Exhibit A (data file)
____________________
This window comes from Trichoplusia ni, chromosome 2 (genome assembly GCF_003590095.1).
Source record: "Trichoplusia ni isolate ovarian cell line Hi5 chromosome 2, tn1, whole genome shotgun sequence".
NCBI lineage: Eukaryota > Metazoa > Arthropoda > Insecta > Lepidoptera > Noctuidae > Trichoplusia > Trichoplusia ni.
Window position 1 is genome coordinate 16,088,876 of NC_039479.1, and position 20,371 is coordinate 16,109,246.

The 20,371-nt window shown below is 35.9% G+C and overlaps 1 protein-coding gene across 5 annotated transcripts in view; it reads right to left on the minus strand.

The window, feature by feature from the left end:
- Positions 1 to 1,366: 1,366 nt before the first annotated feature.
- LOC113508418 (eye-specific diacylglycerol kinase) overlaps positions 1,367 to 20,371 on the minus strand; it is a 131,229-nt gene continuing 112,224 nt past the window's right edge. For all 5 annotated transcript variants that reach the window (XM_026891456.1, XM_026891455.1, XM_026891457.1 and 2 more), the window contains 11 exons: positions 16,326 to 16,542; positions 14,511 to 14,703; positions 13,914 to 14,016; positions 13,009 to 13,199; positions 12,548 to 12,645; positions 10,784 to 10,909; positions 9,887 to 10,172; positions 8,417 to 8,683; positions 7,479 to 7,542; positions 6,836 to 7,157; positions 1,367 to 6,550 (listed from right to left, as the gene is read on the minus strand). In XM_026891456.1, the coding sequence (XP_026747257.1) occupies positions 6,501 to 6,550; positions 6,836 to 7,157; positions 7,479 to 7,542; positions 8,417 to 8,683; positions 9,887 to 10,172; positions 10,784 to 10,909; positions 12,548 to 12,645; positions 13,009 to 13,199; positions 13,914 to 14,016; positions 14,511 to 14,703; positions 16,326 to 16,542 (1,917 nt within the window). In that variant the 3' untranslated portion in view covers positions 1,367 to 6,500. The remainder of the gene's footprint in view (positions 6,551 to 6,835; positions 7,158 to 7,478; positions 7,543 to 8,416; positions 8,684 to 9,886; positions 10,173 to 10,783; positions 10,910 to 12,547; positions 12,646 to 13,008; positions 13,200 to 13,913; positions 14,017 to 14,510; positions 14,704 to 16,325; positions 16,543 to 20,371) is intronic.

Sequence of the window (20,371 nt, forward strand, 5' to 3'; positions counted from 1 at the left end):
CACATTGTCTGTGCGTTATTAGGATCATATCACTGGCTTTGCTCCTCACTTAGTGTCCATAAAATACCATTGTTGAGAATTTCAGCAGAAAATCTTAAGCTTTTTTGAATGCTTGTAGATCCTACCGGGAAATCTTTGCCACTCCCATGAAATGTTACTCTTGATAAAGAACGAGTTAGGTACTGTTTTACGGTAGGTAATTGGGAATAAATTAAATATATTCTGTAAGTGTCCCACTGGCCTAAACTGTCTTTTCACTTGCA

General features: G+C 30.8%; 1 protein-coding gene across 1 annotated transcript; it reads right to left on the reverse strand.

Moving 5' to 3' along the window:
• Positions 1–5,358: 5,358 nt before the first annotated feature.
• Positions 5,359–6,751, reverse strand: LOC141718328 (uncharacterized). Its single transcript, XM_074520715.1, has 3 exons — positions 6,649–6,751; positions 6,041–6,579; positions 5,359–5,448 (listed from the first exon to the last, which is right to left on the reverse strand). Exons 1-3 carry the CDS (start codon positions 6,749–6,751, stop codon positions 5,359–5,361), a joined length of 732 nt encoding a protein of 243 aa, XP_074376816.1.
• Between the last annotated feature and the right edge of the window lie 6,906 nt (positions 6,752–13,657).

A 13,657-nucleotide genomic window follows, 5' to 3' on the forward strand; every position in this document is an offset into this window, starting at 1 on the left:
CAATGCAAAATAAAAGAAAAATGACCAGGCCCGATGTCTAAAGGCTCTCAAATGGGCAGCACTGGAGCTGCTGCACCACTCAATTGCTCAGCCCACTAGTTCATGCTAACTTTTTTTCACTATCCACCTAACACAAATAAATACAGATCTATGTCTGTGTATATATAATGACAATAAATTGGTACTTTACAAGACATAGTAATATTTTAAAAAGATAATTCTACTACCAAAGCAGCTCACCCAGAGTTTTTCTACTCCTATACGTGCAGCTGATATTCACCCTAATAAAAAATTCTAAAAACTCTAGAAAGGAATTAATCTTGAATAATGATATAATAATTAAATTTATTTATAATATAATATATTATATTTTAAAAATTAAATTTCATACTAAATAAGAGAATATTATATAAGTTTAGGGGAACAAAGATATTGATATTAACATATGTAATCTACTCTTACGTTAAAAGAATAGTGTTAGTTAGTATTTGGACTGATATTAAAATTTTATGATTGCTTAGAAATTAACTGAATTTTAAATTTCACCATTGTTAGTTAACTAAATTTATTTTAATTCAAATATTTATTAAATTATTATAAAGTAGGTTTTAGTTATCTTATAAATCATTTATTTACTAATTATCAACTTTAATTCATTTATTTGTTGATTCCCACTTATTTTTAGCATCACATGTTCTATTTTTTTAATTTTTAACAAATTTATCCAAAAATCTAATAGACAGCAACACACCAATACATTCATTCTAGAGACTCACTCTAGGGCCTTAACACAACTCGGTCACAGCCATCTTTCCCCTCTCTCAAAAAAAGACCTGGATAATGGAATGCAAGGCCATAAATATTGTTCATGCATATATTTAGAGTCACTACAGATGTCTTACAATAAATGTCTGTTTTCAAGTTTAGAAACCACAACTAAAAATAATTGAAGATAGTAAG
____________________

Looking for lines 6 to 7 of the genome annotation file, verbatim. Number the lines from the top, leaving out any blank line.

The window, feature by feature from the left end:
- Positions 1 to 1,366: 1,366 nt before the first annotated feature.